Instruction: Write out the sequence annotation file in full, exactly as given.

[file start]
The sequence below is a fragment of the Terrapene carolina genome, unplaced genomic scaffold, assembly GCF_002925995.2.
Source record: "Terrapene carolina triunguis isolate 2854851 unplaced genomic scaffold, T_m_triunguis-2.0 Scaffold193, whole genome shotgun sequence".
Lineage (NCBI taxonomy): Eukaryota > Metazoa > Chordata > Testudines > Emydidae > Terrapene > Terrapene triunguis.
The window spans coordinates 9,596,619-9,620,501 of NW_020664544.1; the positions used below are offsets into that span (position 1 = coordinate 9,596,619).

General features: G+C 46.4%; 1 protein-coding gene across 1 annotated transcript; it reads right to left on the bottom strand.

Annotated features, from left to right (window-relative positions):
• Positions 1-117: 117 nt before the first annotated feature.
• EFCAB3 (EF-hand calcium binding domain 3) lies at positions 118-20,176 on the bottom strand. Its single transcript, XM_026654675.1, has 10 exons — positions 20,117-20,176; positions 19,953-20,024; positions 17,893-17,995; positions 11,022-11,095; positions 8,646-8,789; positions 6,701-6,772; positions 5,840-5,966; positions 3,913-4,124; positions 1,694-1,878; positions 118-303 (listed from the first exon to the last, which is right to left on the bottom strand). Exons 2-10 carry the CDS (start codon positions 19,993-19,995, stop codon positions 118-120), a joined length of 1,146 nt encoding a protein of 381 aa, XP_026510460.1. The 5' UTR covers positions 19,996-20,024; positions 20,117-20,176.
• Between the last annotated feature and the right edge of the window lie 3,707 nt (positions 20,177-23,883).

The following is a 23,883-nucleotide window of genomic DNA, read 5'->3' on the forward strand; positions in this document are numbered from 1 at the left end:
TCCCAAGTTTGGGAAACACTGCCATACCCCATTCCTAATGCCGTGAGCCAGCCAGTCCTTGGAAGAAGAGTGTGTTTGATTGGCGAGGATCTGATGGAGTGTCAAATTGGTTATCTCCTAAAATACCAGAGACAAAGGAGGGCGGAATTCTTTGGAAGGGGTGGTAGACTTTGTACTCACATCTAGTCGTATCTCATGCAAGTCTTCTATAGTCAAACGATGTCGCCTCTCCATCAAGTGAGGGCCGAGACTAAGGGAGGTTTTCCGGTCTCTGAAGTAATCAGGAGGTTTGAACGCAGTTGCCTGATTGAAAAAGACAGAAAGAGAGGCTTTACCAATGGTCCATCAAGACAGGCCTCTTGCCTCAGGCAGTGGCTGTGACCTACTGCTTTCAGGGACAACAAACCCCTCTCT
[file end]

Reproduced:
The sequence below is a fragment of the Terrapene carolina genome, unplaced genomic scaffold, assembly GCF_002925995.2.
Source record: "Terrapene carolina triunguis isolate 2854851 unplaced genomic scaffold, T_m_triunguis-2.0 Scaffold193, whole genome shotgun sequence".
Lineage (NCBI taxonomy): Eukaryota > Metazoa > Chordata > Testudines > Emydidae > Terrapene > Terrapene triunguis.
The window spans coordinates 9,596,619-9,620,501 of NW_020664544.1; the positions used below are offsets into that span (position 1 = coordinate 9,596,619).

General features: G+C 46.4%; 1 protein-coding gene across 1 annotated transcript; it reads right to left on the bottom strand.

Annotated features, from left to right (window-relative positions):
• Positions 1-117: 117 nt before the first annotated feature.
• EFCAB3 (EF-hand calcium binding domain 3) lies at positions 118-20,176 on the bottom strand. Its single transcript, XM_026654675.1, has 10 exons — positions 20,117-20,176; positions 19,953-20,024; positions 17,893-17,995; positions 11,022-11,095; positions 8,646-8,789; positions 6,701-6,772; positions 5,840-5,966; positions 3,913-4,124; positions 1,694-1,878; positions 118-303 (listed from the first exon to the last, which is right to left on the bottom strand). Exons 2-10 carry the CDS (start codon positions 19,993-19,995, stop codon positions 118-120), a joined length of 1,146 nt encoding a protein of 381 aa, XP_026510460.1. The 5' UTR covers positions 19,996-20,024; positions 20,117-20,176.
• Between the last annotated feature and the right edge of the window lie 3,707 nt (positions 20,177-23,883).

The following is a 23,883-nucleotide window of genomic DNA, read 5'->3' on the forward strand; positions in this document are numbered from 1 at the left end:
TCCCAAGTTTGGGAAACACTGCCATACCCCATTCCTAATGCCGTGAGCCAGCCAGTCCTTGGAAGAAGAGTGTGTTTGATTGGCGAGGATCTGATGGAGTGTCAAATTGGTTATCTCCTAAAATACCAGAGACAAAGGAGGGCGGAATTCTTTGGAAGGGGTGGTAGACTTTGTACTCACATCTAGTCGTATCTCATGCAAGTCTTCTATAGTCAAACGATGTCGCCTCTCCATCAAGTGAGGGCCGAGACTAAGGGAGGTTTTCCGGTCTCTGAAGTAATCAGGAGGTTTGAACGCAGTTGCCTGATTGAAAAAGACAGAAAGAGAGGCTTTACCAATGGTCCATCAAGACAGGCCTCTTGCCTCAGGCAGTGGCTGTGACCTACTGCTTTCAGGGACAACAAACCCCTCTCT